How We Were, Are & Will Be
The Department of Classical Languages is an amalgamation of two
previously individual Departments, viz. Department of Western Classics
and Department of Sanskrit.
The Department of Western Classics which taught the subjects of Greek and Latin was one of the earliest Departments of the Faculty of Arts of the University College when university education began in Sri Lanka. At this time a very large number read Greek and Latin and many of those joined the Civil Administrative Service of the Island and served with exceptional record. With the raising of the status of the University College to that of an independent university in Colombo (1947) the Classics continued to read widely though numbers reduced due to the emergence of new disciplines.
With the shift to Peradeniya in 1952 the department had a staff of 4 members. When it was found that, with the introduction of Swabhaha in schools, numbers taking Classics reduced still further, a new course called Western Classical Culture was introduced (in 1961) alongside Western Classics, Greek and Latin. This course undertook the teaching of the culture and civilization of Greece and Rome through English translations. With this new development the course again began to show a steady increase. However, in 1974, despite strong protest from the department itself and the Faculty of Arts at Peradeniya in general, under Osmund Jayarathna reorganization, the Department of Western Classics was uprooted from its habitat and was transferred to Vidyalankara Campus in Kelaniya.
Due to continued protests members of the department of Western Classics who were transferred against their wishes to University of Kelaniya were returned to the University of Peradeniya. Thus the course in Western Classical Culture started afresh at Peradeniya under the Headship of Dr. Merlin Peris who himself was the Head of the Department during the transfer. After some time for administrative reasons Department of Western Classics amalgamated with the Department of Sanskrit under the title Department of Classical Languages; since both the Departments had become relatively small in number of students and staff.
The staff who served the Department of Western Classics from its outset could be mentioned as follows with great gratitude. Prof. S. Whiteley, Prof. J. L. C. Rodrigo, Prof. Cuthbert W. Amerasinghe, Prof. Merlin Peris, Prof. D. P. M. Weerakkody.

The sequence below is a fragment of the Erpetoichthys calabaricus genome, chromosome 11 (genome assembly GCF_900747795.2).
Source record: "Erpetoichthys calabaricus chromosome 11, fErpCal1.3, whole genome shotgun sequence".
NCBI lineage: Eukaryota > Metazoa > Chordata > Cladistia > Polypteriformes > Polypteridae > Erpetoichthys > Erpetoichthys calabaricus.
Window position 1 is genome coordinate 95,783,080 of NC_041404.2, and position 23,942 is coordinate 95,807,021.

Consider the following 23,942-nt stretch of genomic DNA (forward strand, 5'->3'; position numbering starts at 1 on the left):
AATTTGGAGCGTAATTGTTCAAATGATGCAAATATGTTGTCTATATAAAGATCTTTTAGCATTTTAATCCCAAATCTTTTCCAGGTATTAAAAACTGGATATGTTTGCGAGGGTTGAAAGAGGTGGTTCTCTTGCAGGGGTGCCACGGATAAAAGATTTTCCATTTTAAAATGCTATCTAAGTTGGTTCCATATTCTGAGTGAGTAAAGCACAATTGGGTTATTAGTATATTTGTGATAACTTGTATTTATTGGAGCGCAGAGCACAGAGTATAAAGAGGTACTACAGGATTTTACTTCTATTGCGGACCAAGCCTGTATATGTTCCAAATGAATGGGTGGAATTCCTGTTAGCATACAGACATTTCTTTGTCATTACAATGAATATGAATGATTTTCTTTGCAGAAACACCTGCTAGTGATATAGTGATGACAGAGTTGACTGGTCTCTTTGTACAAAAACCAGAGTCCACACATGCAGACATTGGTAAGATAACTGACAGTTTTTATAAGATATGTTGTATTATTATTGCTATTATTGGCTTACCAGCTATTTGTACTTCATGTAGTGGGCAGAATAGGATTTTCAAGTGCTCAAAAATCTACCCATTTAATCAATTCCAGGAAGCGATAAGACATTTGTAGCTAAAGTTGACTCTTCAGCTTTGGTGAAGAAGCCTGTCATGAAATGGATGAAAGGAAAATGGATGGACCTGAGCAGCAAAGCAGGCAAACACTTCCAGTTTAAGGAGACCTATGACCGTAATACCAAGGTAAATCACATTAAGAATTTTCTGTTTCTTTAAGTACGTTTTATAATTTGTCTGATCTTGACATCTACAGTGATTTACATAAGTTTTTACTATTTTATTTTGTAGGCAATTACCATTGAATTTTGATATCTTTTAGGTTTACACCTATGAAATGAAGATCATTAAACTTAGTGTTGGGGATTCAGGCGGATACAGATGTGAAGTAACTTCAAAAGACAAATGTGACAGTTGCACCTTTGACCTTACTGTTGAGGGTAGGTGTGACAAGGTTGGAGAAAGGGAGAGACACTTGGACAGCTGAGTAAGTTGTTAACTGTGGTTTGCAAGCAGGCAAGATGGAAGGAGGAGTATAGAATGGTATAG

|Prof. Betty Heimann
Professor of Sanskrit
1944 - 1948
|Prof. O. H. De A. Wijesekara
Professor of Sanskrit
1948 - 1957
|Prof. J. L. C. Rodrigo
Professor of Western Classics
1942 - 1957
|Prof. Cuthbert W. Amerasinghe
Professor of Western Classics
1957 - 1971
During colonial rule in Sri Lanka and afterwards, right up to
the Osmund Jayaratne reorganization of the Arts Studies and eviction
of Humanities to the Vidyalankara campus along with the Department
of Classics as mentioned above, there had existed an independent
Faculty of Oriental Studies. It has been pointed out time without
number that Sri Lanka's single role of recognition in world history
has been the protection of Theravada Buddhism in its purity. This
was squarely placed upon the study of Pali. At the same time Sanskrit
Studies and Arabic were required to look after the languages which were the basis
of other cultural interests of Ceylon.
A Department of Sanskrit was established for the above purpose at the inception of the University of Ceylon. It encountered the identical issues met by the Department of Western Classics stated above. However, irrespective of the administrative influences and difficulties undergone by the Department, Sanskrit studies in Peradeniya continued to contribute to foster Orientalism in Sri Lanka and produced a number of scholars who enjoyed world-recognition for their scholarship and service. The professors who added glory and prestige to the Sanskrit studies in Peradeniya were Betty Heimann, O. H. De A. Wijesekara, Jayadeva Thilakasiri, Ratna Handurukande & Rev. Waragoda Pemaratana.
Currently numerous courses both at Undergraduate and Postgraduate levels have been introduced moving with the demands of students and understanding the avenues along which studies in classical languages may proceed. A number of courses are made available in both Sinhala and English media. The Postgraduate courses run by the Department range from Diploma to PhD while Distant Learning and non-Degree courses are also offered annually. The Department of Classical Languages aims to disseminate not only the knowledge in classical languages, viz. Classical Greek, Vedic & Classical Sanskrit plus Latin, but also all associated streams of knowledge to create a refined scholar.
In the time to come, the Department of Classical Languages aims to expand the scope of its Degree & non-Degree programs and to strengthen its graduates with more specific skills requisite for meeting the current trends within and beyond academia. The niche-market for the graduates in Classical Languages itself has been the drive for the Department to keep preserving and nourishing its faculty and students.